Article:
Salary Negotiation: How to Handle a Low Counteroffer

Salary Negotiation: How to Handle a Low Counteroffer

Taunee Besson, CMF, Senior Columnist

Jan has been job hunting for several months, ever since a bank merger resulted in her getting laid off. Recently she received a job offer from a tech firm, and she really likes the job description, the people, the corporate culture and the opportunities for growth. The only problem is the salary. The company is offering $12,000 less than she thinks she deserves. When she contacted the CEO and tried to enter into a salary negotiation, he made a counteroffer for about $6,000 more, saying it was "the most he could afford." But it was still $6,000 short of her goal.

In the meantime, an executive recruiter has contacted Jan about another job at a tech company. This position requires a long-distance relocation, which Jan wanted to avoid. However, she may be able to get the salary she wants, without the need for any negotiation or counteroffers.

Jan's Questions

So what should she do – take a chance on the other offer, or accept less money for the job she wants? To find the right answer, there are several questions Jan needs to ask herself:

  1. Why is the local company's salary offer so low? Is the CEO naive about what a seasoned financial pro can demand on the job market, or does he just want to hire her "on the cheap"?
  2. Because her area of expertise is different from the CEO's, does he think it's not very important?
  3. Is his low counteroffer to her attempt to negotiate salary a sign of future cheapskate? Or is he just concerned about holding down expenses and keeping her salary in line with other employees?
  4. If she ends her salary negotiation and accepts the counteroffer amount, will it be something that constantly bothers her? Or is the position sufficiently exciting that the opportunity outweighs the loss of income?
  5. Given that she doesn't want to relocate, can she afford to reject the local job offer?

Jan's Thought Process

Young companies run by entrepreneurs often don't have a good idea about what kind of salary to offer employees. While these types of organizations are naturally more focused on developing new products than managing their staffs, this flaw can easily lead to an under-compensated, under-appreciated workforce.

In Jan's case, if the CEO of the local company genuinely believes his firm needs good financial management to move forward, he should do whatever it takes to find and keep the right people. He may think he can avoid salary negotiation and get a good candidate "on the cheap," but he'll wind up losing out in the long run, as many of his staff will defect as soon as the economy improves.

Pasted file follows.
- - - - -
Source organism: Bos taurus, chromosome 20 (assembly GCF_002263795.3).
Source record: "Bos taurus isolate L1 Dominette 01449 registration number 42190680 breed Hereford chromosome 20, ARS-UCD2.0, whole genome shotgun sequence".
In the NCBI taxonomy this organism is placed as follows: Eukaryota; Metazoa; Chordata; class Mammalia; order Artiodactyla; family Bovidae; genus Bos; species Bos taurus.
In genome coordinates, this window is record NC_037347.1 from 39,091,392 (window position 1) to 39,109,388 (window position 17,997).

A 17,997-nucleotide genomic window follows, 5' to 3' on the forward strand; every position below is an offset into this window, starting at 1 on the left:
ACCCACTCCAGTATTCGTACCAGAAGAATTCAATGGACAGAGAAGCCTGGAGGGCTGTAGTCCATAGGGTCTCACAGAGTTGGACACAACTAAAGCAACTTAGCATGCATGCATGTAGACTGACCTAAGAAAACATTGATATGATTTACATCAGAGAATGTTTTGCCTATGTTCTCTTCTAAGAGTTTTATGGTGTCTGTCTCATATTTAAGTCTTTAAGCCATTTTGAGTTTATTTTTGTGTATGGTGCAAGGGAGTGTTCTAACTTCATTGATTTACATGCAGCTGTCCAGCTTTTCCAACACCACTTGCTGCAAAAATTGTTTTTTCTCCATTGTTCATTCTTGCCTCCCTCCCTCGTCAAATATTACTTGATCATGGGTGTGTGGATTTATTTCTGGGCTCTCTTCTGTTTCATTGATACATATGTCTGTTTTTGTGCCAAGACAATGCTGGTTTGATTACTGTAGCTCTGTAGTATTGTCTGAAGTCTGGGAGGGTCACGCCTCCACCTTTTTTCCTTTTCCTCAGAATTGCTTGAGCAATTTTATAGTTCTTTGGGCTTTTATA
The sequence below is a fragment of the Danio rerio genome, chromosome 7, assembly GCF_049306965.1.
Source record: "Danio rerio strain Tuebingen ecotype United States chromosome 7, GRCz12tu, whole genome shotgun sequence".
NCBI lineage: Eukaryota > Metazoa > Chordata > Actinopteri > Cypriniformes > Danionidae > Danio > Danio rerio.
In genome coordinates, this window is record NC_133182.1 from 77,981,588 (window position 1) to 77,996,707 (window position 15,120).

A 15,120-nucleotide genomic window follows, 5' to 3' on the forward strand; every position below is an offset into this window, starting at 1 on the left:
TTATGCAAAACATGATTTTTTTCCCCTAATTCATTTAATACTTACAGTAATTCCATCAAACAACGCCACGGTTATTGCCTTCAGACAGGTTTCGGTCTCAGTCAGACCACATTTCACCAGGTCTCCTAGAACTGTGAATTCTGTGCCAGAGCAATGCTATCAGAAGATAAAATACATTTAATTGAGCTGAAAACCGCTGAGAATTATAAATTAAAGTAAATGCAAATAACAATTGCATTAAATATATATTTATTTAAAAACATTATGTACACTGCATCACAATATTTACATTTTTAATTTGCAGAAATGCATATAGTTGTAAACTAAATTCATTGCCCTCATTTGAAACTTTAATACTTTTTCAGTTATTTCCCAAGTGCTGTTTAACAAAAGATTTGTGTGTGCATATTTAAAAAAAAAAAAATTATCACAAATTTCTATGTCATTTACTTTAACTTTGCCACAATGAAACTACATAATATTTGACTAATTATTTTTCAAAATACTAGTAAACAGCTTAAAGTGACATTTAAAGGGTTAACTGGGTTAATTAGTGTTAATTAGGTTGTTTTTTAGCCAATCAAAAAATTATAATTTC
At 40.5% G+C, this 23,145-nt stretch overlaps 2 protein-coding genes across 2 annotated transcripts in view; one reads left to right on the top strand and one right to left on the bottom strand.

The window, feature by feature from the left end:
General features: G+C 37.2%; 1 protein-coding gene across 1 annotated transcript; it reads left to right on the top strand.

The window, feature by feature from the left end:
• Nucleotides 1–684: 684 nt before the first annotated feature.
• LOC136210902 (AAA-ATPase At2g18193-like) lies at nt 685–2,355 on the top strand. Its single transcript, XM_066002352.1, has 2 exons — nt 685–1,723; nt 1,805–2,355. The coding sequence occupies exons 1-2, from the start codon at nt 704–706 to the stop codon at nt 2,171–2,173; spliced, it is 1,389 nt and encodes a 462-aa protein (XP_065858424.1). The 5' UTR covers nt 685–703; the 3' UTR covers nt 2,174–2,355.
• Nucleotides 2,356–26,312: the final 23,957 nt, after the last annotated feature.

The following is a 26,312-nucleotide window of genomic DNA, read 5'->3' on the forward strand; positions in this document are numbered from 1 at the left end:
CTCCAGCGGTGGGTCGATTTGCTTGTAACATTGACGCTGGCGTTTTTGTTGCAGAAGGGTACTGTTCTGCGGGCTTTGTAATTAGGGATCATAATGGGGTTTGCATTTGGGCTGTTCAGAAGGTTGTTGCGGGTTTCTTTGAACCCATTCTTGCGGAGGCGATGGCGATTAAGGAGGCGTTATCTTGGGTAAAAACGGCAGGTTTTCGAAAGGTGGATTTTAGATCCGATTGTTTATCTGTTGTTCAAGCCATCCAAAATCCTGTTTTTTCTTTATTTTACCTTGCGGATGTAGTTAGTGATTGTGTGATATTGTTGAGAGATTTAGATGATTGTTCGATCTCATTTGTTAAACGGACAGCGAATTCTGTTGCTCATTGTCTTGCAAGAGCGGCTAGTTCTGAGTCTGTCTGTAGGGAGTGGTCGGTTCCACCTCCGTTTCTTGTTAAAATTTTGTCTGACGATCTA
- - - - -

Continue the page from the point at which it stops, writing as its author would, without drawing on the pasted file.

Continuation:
Perhaps Jan doesn't have to settle for his counteroffer. If her attempts at salary negotiation fail, she could negotiate for other rewards instead, such as an extra week's vacation, stock, an annual bonus, health-club membership, professional dues and fees, etc., that would at least improve her total compensation package. A little creativity may be all that's needed for her salary negotiation to succeed.

Because Jan is changing industries, the CEO may want proof of her performance before he feels justified accepting her counteroffer. If so, she can request a review and an increase in six months based on her ability to reach pre-set goals. This approach will give Jan the track record she needs.

There's a good chance that $6,000 won't make that much difference in Jan's lifestyle, but it can have a tremendous impact on her job satisfaction. If she thinks the principle of the issue is more critical than the salary, she should reject the counteroffer and continue her job search. On the other hand, if money is less important than the opportunity, she should go for it.

The worst-case scenario for Jan would be to wind up in a job she hates with a lousy salary. Doing a job she doesn't like for less than she's worth can damage her self-esteem - as well as her long-term career trajectory. This would be a no-win situation for everyone involved, including the company.

While the decision to end salary negotiation and accept a counteroffer may seem like just a money issue, it's often a lot more complicated. Job satisfaction, corporate culture, personalities, personal responsibility, history and potential opportunities should all play a role in making the right choice.

Senior Columnist Taunee Besson, CMF, is president of Career Dimensions, Inc., a consulting firm founded in 1979 that works with individual and corporate clients in career transition, job search, executive coaching, talent management and small business issues. She is an award-winning columnist for and a best-selling author of the Wall Street Journal's books on resumes and cover letters. Her articles on a variety of career issues have appeared on numerous career/job websites and trade and business journals. Ms. Besson has been quoted numerous times in The Wall Street Journal, The Dallas Morning News, Business Week, Time, Smart Money, and a number of other websites and publications.

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